The Court of Federal Claims (which reviews monetary claims against the U. S. government) decided a case in November that got a lot of attention in legal circles, but apparently not from the Forest Service. It held, in Sacramento Grazing Association v. U.S., that the Forest Service violated the Fifth Amendment to the U. S. Constitution by “taking” (without compensation) water rights owned by ranchers using the Sacramento Allotment on the Lincoln National Forest in New Mexico. They did this by constructing exclosures to keep cattle from trampling two federally listed plant species in wet areas, and amending the allotment management plan to prohibit cattle from entering the exclosures.
After determining that historic grazing had established water rights for the ranchers under state law, the court held that the Forest Service physically took the water rights because it denied the ranchers all access to their property interest. The court seemed to base its decision on prior cases that involved entirely fencing off a lake or totally denying access to minerals. The court did not directly address arguments raised by the Forest Service that water rights do not entitle a user to a particular source of the water, and that the permitted number of cows had been able to find sufficient water without using the sources having exclosures.
The court ordered further discussion between the parties of locating alternative water sources, which had been unsuccessfully attempted earlier. If that is not possible, the Forest Service would be faced with continuing to pay the ranchers, or removing the exclosures, potentially leading to violations of the ESA. Or maybe they could not renew the permit or terminate the allotment. In earlier stages of the case, the court had held that the grazing permits are not a property right, and in this case, the number of cattle permitted to be grazed had also been reduced. However, the court’s reasoning in this recent decision would appear to also produce a “taking” if the historic number of cows were not allowed to graze the allotment because fewer cows could not use the historic volume of water ranchers are entitled to.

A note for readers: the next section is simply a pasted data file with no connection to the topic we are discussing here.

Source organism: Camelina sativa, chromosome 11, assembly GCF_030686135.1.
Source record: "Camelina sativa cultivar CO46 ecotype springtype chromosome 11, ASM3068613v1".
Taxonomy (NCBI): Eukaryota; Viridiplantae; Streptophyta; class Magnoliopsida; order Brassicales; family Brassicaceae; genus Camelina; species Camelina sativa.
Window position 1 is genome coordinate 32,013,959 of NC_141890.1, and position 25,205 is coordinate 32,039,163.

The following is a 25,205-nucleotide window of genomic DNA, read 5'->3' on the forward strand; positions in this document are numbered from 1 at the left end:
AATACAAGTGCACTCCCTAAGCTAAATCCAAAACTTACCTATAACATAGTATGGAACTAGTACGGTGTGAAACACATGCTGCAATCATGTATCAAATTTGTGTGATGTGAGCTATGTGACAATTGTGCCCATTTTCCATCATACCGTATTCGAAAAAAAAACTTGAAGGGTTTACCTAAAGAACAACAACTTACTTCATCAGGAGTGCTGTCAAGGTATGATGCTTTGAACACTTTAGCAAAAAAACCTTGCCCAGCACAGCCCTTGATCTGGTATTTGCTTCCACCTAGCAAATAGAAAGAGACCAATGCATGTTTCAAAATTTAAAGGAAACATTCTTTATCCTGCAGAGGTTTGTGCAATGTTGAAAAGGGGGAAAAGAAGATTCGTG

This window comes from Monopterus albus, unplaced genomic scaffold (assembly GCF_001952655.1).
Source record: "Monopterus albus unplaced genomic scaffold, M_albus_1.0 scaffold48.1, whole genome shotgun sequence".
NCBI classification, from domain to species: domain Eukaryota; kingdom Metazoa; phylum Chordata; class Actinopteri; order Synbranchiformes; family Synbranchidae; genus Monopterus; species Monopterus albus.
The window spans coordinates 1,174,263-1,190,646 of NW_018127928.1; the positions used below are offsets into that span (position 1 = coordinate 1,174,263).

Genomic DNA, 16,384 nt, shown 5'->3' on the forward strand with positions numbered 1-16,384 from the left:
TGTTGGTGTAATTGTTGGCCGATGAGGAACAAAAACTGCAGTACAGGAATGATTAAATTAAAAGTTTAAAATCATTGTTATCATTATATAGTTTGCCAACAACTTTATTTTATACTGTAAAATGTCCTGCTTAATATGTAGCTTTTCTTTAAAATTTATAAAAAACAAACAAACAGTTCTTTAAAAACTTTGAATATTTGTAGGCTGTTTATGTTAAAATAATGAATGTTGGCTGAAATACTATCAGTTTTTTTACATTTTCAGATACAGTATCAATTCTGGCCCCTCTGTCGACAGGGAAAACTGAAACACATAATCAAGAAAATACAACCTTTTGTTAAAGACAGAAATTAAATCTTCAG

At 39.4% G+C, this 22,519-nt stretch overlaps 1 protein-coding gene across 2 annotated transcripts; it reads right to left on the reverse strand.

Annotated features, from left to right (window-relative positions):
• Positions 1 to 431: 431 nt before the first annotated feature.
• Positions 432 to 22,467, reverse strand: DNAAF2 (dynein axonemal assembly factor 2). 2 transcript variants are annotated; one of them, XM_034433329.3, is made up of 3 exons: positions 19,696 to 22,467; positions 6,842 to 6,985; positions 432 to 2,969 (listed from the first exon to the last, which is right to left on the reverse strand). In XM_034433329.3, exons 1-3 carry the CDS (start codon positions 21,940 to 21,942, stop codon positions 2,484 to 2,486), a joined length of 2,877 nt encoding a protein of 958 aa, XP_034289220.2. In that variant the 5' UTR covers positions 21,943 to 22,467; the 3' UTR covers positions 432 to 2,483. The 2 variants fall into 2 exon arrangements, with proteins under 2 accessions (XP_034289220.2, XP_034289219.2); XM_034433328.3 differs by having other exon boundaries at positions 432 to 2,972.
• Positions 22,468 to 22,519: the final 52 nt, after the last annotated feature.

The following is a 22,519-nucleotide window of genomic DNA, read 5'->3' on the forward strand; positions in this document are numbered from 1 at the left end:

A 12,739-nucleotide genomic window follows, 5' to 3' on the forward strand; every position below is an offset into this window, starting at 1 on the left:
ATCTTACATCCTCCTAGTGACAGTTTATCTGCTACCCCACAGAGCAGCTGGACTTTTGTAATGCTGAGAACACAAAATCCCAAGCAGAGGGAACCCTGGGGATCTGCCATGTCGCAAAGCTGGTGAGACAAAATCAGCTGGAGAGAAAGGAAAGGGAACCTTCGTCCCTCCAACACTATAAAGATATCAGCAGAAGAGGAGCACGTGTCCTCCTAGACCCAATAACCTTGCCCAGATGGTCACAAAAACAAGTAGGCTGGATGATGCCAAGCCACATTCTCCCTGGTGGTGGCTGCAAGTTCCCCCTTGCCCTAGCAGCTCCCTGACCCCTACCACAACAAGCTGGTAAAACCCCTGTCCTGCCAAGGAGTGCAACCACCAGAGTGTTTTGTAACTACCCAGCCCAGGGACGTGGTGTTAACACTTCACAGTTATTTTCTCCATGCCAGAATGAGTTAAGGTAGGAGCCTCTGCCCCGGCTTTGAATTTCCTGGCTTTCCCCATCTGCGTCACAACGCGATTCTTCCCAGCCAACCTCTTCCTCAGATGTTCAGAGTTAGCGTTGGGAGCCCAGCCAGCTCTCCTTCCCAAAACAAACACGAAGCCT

The case seems to be viewed as an aberration among “takings” scholars, this blog post noting that this outcome should be barred by a precedent set by the Federal Circuit in another recent case. It is therefore a good candidate for appeal, but who knows what the current Administration might think about that, and it should have happened by now. Here is a take from the ranchers’ perspective (which takes off from the court’s invoking of the Malheur National Wildlife Refuge occupation as a similar situation with different results).